San Leandro, Calif.-based Ghirardelli Chocolate is integrating JRG's package with a JD Edwards ERP system. Ghirardelli builds to stock, and the Edwards system does the heavy lifting for long-range schedules, explains Manuel Wildberger, vice president of operations. Visibility to daily production costs is another matter, and that is where he sees Factory Scheduler contributing to profitability.
"The club-store work orders are huge, and they can require production runs exceeding three weeks," Wildberger says. An ERP program can schedule those runs, but "optimizing the daily work load in terms of labor utilization" is another matter. "I have high hopes that (the JRG) system is going to help a lot with labor utilization."
Daily schedules are more fluid at Monterey Pasta Co., which implemented Factory Scheduler last summer. The Salinas, Calif., maker of fresh pasta produces to order. Club stores account for more than half of Monterey Pasta's sales, and the orders arrive and ship like clockwork. Unfortunately, they are subject to frequent revisions, and the changes can be significant.
"An order might come in Tuesday for Friday pickup, and then Thursday we get a call to increase it by 100 cases," according to Dan Brown, vice president of operations. "When we were manual, it was pretty hard to tell if we could deliver an extra 100 cases." The manual system was a bookkeeper and an Excel spreadsheet. Order changes often were not communicated to the bookkeeper, causing her spreadsheet to show more finished goods on hand than actually existed. Now, the scheduling program maintains the inventory database and calculates whether or not change-orders can be accommodated in the time available. "It simplifies what we do in terms of scheduling," says Brown, "and it sorts the accounts out so that we can have longer runs and fewer changeovers."
Supply chain masteryWal-Mart also has taken the lead in radio frequency identification (RFID) for case- and pallet-shipments from suppliers to its distribution centers (see "Brave New RFID World," Food Engineering, January 2004), and it has mandated that suppliers register their products with UCCNet, an electronic data interchange (EDI) synchronization service under the auspices of the Uniform Code Council. Kroger, Safeway and other supermarket chains also are participating in UCCNet, but Wal-Mart is driving the global registry.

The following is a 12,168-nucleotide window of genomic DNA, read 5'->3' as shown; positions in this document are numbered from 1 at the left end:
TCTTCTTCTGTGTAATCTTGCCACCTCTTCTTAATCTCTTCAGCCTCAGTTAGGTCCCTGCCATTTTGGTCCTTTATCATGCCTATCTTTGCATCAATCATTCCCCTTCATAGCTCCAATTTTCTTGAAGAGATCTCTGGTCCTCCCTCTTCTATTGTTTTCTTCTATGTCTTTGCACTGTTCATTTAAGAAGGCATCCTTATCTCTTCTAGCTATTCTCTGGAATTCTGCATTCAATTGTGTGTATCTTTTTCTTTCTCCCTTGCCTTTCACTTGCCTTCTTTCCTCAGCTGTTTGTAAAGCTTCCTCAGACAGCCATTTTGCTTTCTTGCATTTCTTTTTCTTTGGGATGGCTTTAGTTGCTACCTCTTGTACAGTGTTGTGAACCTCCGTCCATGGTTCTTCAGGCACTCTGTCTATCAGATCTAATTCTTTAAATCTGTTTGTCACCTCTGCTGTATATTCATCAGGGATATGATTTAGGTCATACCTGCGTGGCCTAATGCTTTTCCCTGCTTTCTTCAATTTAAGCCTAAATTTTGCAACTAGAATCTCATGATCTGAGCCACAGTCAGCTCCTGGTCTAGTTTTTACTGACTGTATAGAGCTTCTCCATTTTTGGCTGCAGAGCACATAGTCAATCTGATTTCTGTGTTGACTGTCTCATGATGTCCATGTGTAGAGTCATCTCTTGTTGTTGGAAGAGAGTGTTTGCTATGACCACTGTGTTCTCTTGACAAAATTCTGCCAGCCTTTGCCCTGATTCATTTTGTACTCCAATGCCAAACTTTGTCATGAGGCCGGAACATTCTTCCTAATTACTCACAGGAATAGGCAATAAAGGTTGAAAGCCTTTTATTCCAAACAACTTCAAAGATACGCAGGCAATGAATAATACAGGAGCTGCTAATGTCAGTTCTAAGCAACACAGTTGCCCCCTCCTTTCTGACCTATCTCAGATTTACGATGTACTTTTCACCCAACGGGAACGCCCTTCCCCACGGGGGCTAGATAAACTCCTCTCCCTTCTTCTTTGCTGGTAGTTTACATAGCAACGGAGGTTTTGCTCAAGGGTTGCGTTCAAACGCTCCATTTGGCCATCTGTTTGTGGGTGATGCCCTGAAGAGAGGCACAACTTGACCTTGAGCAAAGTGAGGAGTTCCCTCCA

"Club stores tend to set the standards on EDI, RFID and other supply-chain initiatives," observes McMillan Doolittle's Stern. "If there's to be a logistics standard, it's going to be set by the mass merchandisers." Those standards have attendant costs: a study by consultants A.T. Kearney suggests manufacturers will spend $400,000 per facility to become RFID compliant, plus another $6,600 annually per $1 million in sales for the tags themselves.
Oregon cheese processor Tillamook County Creamery was among the Wal-Mart suppliers scrambling to meet a January deadline to register products at UCCNet. "It's a significant cost to our company, but you're either going to do it their way, or they're going to find another supplier," says Steve Burge, Tillamook's IT director. That said, the registry and hoped-for EDI standardization should simplify inter-company communications, particularly for the dozen brokers who link Tillamook's inventory to the order departments at club stores and other major customers.
In time, improved visibility to what is actually crossing the checkout scanner at these megastores will positively impact manufacturing. "The level of information on what goes out the front door of each store, as opposed to what goes into the distribution center, will be highlighted for manufacturers," points out Bishop's Hertel. "Wal-Mart has really been in the forefront of sharing information so that manufacturers can run their businesses more efficiently and profitably."